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  • Name: Emily Banfield 

PhD: Archaeology

Thesis Title: Animals and ontologies: addressing the role and meaning of faunal remains in the Neolithic long barrows of Wiltshire


Thesis Description:

Neolithic long barrows are amongst the earliest monumental structures to survive in the British archaeological record and have been the subject of archaeological and antiquarian interest for over 200 years.  Although concentrated in the Wessex region, examples can be found across Britain and Wales. Recent re-examination of Neolithic long barrow deposits in the Wessex region have begun to transform understanding of these structures and the period as a whole, although with one exception, the focus has remained anthropocentric. Animal bones from long barrows are still widely interpreted as either offerings, or resultant of consumption associated with the interment of human remains. The unquestioned attribution of animals to a secondary position is surprising considering the impact of domestication upon human/animal relationships. This study seeks to understand the roles and meaning of animals in long barrow deposits through analysis of the faunal composition of assemblages and the treatment of remains.  Comparisons will be made with assemblages from different site types from the same period.  Consideration will be accorded to the nature of deposits, and the biographies and behaviours of the animals included.  Ethnographic material will inform interpretation, enabling the development of ideas to explain the character of human/animal relationships being expressed and the role of the animal in the creation of human identity.


Supervisors and Institution(s): 

Dr Richard Thomas, University of Leicester

Dr Oliver Harris, University of Leicester 


Publications (please include full details with page nos. or web links):

  • Review: 'Early Farmers. The View from Archaeology and Science' by Alastair Whittle and Penny Bickle. The Antiquaries Journal 95 pp. 372-373
  • Paper: Sticky notes: some thoughts on the use of clay in the Neolithic deposits within the Avebury megalithic complex. Norwegian Archaeological Review 
  • Entry in web exhibition: 30 Objects/30 Years: Stonehenge, Avebury and Associated Sites Celebrate 30 Years as a UNESCO World Heritage Site in 30 Objects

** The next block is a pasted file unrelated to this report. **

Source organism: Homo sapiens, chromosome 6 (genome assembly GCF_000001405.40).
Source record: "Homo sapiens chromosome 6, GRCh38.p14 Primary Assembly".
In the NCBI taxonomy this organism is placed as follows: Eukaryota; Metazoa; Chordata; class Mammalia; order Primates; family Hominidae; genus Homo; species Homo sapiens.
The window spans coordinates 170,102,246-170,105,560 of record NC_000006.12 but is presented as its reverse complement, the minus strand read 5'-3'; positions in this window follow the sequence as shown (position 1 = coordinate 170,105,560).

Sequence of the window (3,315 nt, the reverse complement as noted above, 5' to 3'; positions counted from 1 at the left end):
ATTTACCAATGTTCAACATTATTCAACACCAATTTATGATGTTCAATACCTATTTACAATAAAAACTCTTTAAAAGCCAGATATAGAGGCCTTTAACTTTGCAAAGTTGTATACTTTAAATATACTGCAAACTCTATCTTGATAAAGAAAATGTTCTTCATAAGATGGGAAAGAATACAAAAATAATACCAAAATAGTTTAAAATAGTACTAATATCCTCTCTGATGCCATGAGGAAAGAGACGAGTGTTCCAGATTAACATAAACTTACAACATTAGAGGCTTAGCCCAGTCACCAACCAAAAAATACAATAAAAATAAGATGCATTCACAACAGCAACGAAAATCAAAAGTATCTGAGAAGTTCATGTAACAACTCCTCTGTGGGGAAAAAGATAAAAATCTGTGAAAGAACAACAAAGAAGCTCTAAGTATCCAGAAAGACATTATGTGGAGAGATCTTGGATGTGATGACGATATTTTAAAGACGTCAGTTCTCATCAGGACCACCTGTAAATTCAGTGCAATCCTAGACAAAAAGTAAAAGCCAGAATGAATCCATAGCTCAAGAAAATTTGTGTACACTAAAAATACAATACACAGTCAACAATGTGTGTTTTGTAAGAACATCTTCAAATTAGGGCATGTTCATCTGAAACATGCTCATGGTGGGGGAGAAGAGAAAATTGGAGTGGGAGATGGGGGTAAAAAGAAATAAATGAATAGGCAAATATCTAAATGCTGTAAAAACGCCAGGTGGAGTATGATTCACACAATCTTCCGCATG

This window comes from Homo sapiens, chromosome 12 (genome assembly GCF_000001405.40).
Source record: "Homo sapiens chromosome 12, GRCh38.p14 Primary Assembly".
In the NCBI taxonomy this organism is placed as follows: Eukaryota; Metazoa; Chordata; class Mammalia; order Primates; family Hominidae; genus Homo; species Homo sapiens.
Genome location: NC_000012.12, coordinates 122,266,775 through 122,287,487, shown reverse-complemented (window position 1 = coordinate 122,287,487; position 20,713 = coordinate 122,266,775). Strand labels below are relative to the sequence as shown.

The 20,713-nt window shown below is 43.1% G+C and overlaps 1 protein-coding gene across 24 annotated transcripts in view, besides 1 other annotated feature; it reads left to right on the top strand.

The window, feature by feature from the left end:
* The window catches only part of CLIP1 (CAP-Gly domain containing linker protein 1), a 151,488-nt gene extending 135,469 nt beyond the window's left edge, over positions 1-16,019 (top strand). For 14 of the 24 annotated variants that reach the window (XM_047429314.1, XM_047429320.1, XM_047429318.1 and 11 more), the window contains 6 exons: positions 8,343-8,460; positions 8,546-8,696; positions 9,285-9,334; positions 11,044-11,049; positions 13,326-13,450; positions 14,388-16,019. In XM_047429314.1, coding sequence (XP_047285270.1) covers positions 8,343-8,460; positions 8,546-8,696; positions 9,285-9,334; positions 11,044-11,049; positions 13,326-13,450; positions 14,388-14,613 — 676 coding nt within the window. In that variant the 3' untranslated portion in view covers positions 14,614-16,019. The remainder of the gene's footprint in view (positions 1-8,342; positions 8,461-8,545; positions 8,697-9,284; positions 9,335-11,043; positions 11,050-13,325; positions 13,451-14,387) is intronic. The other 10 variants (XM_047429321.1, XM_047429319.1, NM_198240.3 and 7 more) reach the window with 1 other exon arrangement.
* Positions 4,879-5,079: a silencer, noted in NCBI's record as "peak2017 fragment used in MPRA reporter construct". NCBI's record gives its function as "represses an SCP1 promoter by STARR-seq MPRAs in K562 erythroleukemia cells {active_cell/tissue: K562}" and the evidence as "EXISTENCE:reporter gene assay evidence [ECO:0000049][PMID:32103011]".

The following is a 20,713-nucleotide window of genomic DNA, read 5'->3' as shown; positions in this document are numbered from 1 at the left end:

• Review: 'Elements of Architecture. Assembling Archaeology, Atmosphere and the Performance of Building Spaces' Edited by Mikkel Bille and Tim Flohr Sørensen. The Archaeological Review from Cambridge 32.1


Scholarly / Public Engagement Activities:

  • Invited to join the Avebury and Stonehenge Research Group
  • 18.04.2015: Paper delivered at the Archaeology in Wiltshire conference
  • 17.07.2015: Paper delivered at Non-human Animals, Posthuman Futures symposium, University of Warwick
  • 15.12.2015: Paper delivered at the Theoretical Archaeology Group conference, University of Bradford
  • 19.11.2016: Animal Farm? Domestication, dominance and disciplinary practice delivered at the Neolithic and Early Bronze Age Student Symposium 2016
  • 19.12.2016: Lost soils: contextistential angst, artefactual dissonance and the archaeology of the resolutely mundane delivered at the Theoretical Archaeology Group conference, University of Southampton
  • 20.12.2016: Matters of difference: nobody puts debris in a corner! delivered at the Theoretical Archaeology Group conference, University of Southampton
  • 29.04.2017: Presented poster at Association of Environmental Archaeologists spring conference, University of Leicetser

Other Research Interests:

  • The Avebury landscape
  • Mundane materials
  • Rock art of Cumbria and Yorkshire


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